Their eldest daughter born in 1782, became the wife of Levi Jackman, Esq., who was many times the town's representative from Cavendish. After a life of usefulness, she died in Cavendish at the age of 70 years. The death of the eldest son in 1785, age 17 months was a blow to both John and his beloved wife Lucretia. They carried him to the cemetery and bid goodbye to him in body but vowed never to forget him in spirit. Sally Russell married David G. Perkins and at this date (1879) is the only survivor of her father's family. Bliss Russell, named for his grandmother Russell who was a "Bliss" was born in 1788 and many years was deacon of the Baptist Church in Cavendish. He died at the age of 72 years having perfect consciousness of the near close of life and sending loving farewell messages to his friends and family. Eunice Russell married a physician Dr. Gray. Always cheerful, affectionate and discreet, leaving the record of a well spent life, she died in Hartford at the age of 68 years in 1859. John Russell Jr. graduated at Middlebury College in 1817 and was married in 1818. He went West where his literary labors, identified with the development of his adopted state won for him a worthy renown. He died in Bluffdale, Illinois at the age of 69 in 1863. Elias Russell was born 15 May, 1796 in Cavendish. He was twice married and died in his native town, 12 Feb., 1868, age 62 years, the youngest of the band.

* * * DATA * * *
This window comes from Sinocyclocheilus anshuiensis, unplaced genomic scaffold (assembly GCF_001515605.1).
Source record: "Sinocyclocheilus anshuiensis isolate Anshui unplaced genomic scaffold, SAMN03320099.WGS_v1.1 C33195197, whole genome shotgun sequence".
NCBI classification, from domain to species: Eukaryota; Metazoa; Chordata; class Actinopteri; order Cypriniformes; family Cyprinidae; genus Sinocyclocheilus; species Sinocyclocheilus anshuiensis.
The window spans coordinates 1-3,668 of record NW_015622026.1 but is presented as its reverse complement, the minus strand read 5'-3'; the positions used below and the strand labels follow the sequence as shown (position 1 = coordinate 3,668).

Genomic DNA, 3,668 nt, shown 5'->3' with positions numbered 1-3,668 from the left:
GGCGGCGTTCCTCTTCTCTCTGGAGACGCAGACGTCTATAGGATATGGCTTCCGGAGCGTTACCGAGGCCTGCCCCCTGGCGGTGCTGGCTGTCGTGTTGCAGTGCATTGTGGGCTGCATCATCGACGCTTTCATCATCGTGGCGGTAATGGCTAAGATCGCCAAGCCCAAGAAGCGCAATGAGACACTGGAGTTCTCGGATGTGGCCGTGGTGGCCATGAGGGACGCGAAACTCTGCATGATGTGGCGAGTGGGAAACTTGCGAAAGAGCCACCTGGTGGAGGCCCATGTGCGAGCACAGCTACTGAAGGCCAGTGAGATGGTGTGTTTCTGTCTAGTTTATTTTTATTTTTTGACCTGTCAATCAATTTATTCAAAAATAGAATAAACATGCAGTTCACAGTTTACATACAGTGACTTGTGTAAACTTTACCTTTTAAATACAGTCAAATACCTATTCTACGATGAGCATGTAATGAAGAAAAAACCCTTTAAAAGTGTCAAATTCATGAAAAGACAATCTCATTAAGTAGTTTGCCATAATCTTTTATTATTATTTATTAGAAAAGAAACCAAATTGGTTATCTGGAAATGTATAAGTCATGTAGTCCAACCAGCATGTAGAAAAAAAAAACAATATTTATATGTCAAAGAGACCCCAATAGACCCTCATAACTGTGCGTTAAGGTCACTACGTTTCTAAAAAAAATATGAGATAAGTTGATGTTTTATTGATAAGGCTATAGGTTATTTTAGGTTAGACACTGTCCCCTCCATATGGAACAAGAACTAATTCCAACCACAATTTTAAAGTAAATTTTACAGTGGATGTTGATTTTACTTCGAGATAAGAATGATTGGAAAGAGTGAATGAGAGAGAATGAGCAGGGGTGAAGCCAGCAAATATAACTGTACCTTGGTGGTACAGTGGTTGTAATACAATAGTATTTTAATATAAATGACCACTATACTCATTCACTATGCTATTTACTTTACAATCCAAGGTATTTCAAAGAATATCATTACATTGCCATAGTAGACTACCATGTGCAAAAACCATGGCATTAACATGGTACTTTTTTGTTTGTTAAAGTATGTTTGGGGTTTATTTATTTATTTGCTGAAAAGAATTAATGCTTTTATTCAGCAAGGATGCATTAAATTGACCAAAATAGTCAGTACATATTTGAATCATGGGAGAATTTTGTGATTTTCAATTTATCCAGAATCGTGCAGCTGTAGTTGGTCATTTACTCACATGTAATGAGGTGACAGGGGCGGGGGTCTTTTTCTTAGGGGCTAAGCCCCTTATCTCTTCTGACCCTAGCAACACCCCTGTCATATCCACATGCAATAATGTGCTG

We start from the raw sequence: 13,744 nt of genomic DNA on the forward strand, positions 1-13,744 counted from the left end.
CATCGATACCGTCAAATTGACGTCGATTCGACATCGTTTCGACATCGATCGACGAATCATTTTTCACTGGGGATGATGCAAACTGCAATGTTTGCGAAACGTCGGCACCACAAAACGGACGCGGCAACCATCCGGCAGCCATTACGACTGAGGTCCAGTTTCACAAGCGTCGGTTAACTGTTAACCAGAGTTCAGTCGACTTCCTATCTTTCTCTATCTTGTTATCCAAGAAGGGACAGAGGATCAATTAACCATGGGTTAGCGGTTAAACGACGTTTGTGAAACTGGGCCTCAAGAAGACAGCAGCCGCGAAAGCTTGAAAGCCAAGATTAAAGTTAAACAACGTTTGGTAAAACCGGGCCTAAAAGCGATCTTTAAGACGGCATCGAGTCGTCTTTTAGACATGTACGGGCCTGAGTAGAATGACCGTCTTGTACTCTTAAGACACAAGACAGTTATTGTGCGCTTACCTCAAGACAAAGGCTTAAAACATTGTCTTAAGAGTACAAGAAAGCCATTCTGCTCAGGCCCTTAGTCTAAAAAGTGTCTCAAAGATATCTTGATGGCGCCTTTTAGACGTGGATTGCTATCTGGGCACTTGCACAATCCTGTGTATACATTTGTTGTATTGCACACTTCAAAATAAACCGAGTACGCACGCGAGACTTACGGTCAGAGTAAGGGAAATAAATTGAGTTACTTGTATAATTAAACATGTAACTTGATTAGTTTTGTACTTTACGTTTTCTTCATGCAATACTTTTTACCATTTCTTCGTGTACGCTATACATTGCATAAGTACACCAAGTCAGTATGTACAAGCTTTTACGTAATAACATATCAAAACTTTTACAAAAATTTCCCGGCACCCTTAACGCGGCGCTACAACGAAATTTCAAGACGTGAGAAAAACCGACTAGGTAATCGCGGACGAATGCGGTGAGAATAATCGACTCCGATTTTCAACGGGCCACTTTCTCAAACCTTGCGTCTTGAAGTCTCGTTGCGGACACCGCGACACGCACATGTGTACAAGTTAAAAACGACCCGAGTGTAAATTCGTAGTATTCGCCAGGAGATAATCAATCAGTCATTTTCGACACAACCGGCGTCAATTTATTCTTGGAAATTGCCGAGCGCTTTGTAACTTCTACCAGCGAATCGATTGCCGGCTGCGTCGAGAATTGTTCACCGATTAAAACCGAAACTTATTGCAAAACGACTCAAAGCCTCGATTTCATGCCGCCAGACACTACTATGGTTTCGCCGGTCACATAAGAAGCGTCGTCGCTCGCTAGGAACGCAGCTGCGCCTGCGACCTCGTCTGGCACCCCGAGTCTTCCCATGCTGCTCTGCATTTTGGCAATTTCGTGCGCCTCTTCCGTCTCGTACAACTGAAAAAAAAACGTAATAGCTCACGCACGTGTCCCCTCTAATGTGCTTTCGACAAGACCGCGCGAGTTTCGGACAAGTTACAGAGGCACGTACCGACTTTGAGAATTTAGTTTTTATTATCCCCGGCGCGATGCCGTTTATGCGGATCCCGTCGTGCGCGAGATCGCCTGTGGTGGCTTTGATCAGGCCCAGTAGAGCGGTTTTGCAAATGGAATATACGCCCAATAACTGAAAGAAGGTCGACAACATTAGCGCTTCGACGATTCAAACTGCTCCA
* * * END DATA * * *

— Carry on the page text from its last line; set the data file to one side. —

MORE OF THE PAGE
I have a few letters that have come down to me from Grandfather and Grandmother Russell, also some of Grandmother Gray's who was sister to the Rev. Aaron Bancroft, father of the historian and diplomat George Bancroft. Also letters from my Mother containing poetic thought and religious counsel and reflection worthy of publication. Also have quite a long correspondence of Uncle Dr. J. Russell's which are literary gems of rare value. Also many letters from his excellent and accomplished wife, and a few precious letters from Aunt Perkins whose husband was related to the distinguished singers of that name, exhibiting literary merit and religious experience. With some sweet mementos of the other members of that rare hospitable and loving Russell family, but the character of your Magazine forbids that I should lengthen this sketch by even brief quotations from the above mentioned sources. I know that a Genealogical record of the Russell family has been compiled in Middletown, Connecticut, and is now ready for the press."

Lucretia died 19 Jan., 1834 (age 72 years). Rev. John died at Cavendish, 1 Aug., 1836 (age 84).